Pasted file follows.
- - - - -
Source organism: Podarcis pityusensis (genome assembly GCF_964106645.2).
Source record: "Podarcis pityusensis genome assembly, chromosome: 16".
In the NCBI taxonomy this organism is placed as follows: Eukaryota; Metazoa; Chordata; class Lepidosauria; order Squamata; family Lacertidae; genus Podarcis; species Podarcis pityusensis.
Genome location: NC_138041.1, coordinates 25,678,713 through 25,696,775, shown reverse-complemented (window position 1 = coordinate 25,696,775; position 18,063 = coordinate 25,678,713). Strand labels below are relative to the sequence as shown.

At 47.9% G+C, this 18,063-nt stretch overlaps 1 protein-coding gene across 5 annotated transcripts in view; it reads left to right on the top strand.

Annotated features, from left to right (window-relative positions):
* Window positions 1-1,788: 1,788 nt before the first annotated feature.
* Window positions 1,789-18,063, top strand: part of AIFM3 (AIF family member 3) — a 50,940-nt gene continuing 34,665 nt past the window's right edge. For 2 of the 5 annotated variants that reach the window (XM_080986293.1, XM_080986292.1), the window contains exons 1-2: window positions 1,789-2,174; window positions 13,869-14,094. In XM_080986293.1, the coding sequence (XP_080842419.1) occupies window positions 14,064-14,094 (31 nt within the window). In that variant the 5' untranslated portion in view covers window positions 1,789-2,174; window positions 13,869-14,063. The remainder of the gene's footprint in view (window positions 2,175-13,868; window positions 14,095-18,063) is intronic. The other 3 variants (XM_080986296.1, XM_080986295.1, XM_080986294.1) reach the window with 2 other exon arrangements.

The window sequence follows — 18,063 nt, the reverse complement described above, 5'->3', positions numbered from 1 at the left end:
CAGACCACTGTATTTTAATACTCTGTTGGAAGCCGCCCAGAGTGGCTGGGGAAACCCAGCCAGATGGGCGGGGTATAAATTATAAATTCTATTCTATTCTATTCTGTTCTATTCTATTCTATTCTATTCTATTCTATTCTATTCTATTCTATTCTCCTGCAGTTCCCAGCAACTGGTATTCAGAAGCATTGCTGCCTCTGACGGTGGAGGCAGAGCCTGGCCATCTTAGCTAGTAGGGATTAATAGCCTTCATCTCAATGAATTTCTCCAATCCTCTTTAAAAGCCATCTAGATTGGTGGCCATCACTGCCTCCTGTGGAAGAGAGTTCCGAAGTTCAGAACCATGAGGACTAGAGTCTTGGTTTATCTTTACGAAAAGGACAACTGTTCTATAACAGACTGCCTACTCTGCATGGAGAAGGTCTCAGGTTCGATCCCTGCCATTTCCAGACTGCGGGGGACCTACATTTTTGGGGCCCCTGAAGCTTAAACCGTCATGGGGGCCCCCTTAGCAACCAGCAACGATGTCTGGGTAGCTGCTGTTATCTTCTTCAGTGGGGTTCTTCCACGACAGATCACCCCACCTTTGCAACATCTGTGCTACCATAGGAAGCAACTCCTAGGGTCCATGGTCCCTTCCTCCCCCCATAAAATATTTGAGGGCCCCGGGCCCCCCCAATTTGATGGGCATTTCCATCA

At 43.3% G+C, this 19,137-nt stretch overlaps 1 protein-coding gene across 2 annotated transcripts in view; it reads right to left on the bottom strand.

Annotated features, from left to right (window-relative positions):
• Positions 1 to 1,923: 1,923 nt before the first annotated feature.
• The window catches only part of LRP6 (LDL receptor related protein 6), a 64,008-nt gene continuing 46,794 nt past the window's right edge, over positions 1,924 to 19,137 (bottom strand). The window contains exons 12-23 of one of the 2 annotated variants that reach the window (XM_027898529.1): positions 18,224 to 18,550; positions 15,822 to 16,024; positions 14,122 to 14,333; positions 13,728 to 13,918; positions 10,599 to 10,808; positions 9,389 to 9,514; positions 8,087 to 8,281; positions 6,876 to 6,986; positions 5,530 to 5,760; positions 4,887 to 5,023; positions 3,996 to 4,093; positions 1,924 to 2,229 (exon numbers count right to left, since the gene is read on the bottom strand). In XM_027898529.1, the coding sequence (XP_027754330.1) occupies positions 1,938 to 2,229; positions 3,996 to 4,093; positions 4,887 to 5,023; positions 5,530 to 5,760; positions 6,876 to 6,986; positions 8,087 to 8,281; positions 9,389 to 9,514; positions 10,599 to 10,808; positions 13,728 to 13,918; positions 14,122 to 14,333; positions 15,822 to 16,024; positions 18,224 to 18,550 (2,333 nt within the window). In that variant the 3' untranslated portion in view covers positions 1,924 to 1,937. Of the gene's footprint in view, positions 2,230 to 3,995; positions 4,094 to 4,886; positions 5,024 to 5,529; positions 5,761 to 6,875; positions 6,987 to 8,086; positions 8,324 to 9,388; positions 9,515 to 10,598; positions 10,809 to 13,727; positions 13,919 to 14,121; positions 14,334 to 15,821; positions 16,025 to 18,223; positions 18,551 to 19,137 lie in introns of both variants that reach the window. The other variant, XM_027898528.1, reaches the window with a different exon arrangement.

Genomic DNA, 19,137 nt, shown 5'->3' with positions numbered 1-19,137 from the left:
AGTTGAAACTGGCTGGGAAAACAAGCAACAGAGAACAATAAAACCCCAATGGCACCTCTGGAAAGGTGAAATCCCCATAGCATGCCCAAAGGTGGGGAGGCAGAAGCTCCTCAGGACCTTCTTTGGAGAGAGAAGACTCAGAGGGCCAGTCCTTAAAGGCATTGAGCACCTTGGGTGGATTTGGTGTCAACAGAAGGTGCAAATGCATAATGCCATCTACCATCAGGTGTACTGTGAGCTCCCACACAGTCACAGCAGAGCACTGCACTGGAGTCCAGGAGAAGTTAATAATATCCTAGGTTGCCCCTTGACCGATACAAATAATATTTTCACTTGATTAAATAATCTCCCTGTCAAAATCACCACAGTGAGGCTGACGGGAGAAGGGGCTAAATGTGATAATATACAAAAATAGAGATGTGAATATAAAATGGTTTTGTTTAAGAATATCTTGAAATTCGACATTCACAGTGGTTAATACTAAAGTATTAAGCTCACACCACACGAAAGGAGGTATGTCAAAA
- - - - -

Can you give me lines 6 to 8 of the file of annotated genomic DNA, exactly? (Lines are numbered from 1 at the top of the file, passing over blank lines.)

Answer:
Annotated features, from left to right (window-relative positions):
* Window positions 1-1,788: 1,788 nt before the first annotated feature.
* Window positions 1,789-18,063, top strand: part of AIFM3 (AIF family member 3) — a 50,940-nt gene continuing 34,665 nt past the window's right edge. For 2 of the 5 annotated variants that reach the window (XM_080986293.1, XM_080986292.1), the window contains exons 1-2: window positions 1,789-2,174; window positions 13,869-14,094. In XM_080986293.1, the coding sequence (XP_080842419.1) occupies window positions 14,064-14,094 (31 nt within the window). In that variant the 5' untranslated portion in view covers window positions 1,789-2,174; window positions 13,869-14,063. The remainder of the gene's footprint in view (window positions 2,175-13,868; window positions 14,095-18,063) is intronic. The other 3 variants (XM_080986296.1, XM_080986295.1, XM_080986294.1) reach the window with 2 other exon arrangements.